Retirements: At the current time Senators from 5 states ( Judd Gregg from New Hampshire, George Voinovich from Ohio, Kit Bond from Missouri, Mel Martinez from Florida and Sam Brownback from Kansas) have announced their retirements in 2010, with the possibility that two to three more will announce that they are retiring in the near future (Oklahoma (if Tim Coburn decides to retire as he has indicated he might), Texas (if Kay Hutchison retires to run in the primary for Governor, creating a special election) and Kentucky (if Jim Bunning buckles to pressure to resign from the seat). Although Kansas probably lost its only chance for a Democratic Senator with Kathleen Sebelius being elevated to the Secretary of the Department of Health and Human Services, the Democrats are almost certain to pick up the extremely blue leaning New Hampshire and Ohio and will be extremely competitive in Missouri and Florida depending on candidates. 

Conservative Challenges: With the hardening of the right base in the Republican Party over the past years, there are now a number of possible conservative challengers to more moderate Republican Senators. This is creating a great conundrum for the Republican Party. Whilst conservative candidates are now more likely to win Republican primaries (due to the exodus of moderates from the party) they are far less likely to win in a general election, where in states like Pennsylvania (where conservative Pat Toomey is likely to beat Senator Arlen Spector in the primary race) and Arizona (where conservative Chris Simcox is challenging John McCain) moderate candidates are preferred.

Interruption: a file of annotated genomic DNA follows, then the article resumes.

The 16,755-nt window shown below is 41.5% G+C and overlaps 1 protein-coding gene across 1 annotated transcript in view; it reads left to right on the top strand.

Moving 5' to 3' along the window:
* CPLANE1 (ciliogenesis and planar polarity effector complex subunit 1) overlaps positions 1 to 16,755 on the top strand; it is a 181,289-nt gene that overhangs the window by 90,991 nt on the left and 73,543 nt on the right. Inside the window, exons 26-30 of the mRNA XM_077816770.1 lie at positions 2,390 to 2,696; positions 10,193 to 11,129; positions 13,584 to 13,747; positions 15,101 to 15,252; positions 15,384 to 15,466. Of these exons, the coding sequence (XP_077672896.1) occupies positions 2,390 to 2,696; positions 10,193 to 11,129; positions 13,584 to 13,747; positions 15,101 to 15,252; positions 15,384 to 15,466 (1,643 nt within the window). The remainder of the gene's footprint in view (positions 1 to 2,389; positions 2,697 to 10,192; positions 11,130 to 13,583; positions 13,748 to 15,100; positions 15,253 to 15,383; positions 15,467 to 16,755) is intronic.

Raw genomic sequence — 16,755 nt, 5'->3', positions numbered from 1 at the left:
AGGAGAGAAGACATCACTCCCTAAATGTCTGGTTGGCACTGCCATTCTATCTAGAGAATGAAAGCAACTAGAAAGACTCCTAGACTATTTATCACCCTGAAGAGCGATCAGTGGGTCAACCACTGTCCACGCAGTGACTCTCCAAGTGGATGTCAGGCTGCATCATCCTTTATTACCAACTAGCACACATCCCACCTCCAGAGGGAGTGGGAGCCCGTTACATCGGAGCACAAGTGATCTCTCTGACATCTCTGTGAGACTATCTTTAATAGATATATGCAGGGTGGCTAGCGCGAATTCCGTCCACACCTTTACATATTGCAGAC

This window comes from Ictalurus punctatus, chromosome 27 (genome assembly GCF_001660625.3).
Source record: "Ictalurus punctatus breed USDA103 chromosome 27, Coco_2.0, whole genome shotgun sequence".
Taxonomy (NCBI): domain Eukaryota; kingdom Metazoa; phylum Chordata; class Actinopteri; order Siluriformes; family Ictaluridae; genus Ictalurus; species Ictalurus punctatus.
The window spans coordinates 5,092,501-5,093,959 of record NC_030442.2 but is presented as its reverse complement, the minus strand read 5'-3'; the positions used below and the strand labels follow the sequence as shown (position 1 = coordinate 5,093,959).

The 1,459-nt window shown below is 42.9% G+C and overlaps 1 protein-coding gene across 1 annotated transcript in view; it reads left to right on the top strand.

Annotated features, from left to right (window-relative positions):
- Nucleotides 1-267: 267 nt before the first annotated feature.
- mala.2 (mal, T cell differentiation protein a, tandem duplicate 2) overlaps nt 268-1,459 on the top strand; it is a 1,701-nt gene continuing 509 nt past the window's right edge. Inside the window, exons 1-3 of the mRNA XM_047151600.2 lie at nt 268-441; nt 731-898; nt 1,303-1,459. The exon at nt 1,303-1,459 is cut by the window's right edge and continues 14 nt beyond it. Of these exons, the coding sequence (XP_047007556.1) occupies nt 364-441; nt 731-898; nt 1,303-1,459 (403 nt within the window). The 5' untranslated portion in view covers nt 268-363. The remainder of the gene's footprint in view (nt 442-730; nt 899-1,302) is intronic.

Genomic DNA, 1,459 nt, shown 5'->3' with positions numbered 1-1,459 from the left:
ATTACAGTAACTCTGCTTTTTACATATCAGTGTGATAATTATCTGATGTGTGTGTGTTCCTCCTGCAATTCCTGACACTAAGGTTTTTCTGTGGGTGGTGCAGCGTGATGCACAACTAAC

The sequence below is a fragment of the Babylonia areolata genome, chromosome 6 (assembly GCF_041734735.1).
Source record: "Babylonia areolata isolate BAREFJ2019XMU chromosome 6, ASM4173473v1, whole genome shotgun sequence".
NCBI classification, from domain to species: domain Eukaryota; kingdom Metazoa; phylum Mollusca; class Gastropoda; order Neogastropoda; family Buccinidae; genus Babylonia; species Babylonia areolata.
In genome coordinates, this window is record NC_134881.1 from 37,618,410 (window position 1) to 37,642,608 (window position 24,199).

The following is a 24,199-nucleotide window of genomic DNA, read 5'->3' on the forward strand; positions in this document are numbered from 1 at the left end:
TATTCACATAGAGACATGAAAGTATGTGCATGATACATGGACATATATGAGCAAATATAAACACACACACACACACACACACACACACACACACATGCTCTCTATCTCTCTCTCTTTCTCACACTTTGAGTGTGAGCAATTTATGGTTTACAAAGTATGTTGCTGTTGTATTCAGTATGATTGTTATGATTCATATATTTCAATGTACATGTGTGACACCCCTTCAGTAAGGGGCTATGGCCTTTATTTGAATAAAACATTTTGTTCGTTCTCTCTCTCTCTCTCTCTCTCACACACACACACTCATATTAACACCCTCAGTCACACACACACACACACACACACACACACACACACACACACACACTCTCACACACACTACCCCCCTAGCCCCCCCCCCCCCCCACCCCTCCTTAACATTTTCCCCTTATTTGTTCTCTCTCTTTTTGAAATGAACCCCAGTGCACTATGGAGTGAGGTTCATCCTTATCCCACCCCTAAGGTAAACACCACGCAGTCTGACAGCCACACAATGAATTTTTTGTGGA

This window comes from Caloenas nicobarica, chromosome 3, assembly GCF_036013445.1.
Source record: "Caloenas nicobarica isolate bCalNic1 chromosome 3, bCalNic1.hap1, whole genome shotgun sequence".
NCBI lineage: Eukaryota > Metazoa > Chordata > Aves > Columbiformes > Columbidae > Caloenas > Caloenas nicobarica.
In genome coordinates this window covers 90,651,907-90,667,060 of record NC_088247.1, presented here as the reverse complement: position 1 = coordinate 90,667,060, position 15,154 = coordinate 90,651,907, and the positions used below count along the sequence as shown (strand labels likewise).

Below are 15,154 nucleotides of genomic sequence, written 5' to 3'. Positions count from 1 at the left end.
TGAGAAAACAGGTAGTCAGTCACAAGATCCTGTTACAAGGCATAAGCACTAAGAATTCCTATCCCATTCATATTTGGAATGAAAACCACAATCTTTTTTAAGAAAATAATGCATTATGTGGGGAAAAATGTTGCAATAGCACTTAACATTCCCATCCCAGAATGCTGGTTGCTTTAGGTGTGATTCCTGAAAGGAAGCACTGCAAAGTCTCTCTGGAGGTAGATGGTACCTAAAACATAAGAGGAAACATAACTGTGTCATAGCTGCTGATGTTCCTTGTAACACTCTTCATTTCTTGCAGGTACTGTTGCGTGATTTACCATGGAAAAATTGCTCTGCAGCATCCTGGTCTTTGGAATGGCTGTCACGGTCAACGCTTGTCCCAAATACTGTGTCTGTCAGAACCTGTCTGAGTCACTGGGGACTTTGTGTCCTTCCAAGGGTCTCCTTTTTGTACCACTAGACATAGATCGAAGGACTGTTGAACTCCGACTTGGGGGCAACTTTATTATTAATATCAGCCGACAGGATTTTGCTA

Vulnerable Senators: The Republicans also have two very vulnerable Senators in Jim Bunning representing Kentucky and Richard Burr in North Carolina. Bunning has made a number of gaffs in his time in office (including stating the Ruth Bader Ginsburg will be dead in 9 months after her cancer operation), is growing extremely unpopular and has a dismal fundraising record. However, even with strong pressure from within the party to remove Bunning, he looks unlikely to step down and is yet to face any primary challengers. This leaves the Democrats with a strong chance of picking up the seat. Richard Burr is facing some of the same problems Elizabeth Dole face in 2008. North Caroline is becoming bluer and Burr is suffering due to that. This means that he will likely face a strong challenge for his seat in 2010.

Vulnerable Democrats: It is important to note that there are a few vulnerable Democrats as well (although there are no retirements). The most vulnerable of these is Senator Chris Dodd (Connecticut) who is under a lot of pressure over his dealings with the bank bail outs. Dodd is facing a number of challengers and will have a tough run for re-election. Republicans also like to point towards Roland Burris in Illinois and Harry Reid in Nevada as possible vulnerable candidates. However, with Burris likely to lose a primary challenge and Reid having a huge incumbency advantage and election war chest, it is extremely unlikely that the Republicans will pick up these seats. 

Overall, it seems almost certain the Democrats will pick up seats in New Hampshire, Ohio and Pennsylvania, with strong challenges being played out in Missouri, Florida, Kentucky, North Carolina and Connecticut. This would lead to the Democrats finally picking up the 60 seats required to defeat a filibuster.

Gubernatorial Races

It is the gubernatorial races however that will provide the most hope for the Republicans in 2010. With retirements/term by Democrats occurring in such states conservative states as Kansas, Oklahoma and Wyoming the Republicans seem likely to pick up some new Governorships. However, these states are by no means big prizes and where the Republicans win here they are more than likely to lose elsewhere. The biggest chance for loss for the Republicans will be the state of California, where Governor Arnold Schwarzenegger will be forced out due to term limits. The race will be tight with strong candidates emerging on both sides, but with the inherent blue nature of California one would predict a Democrat win.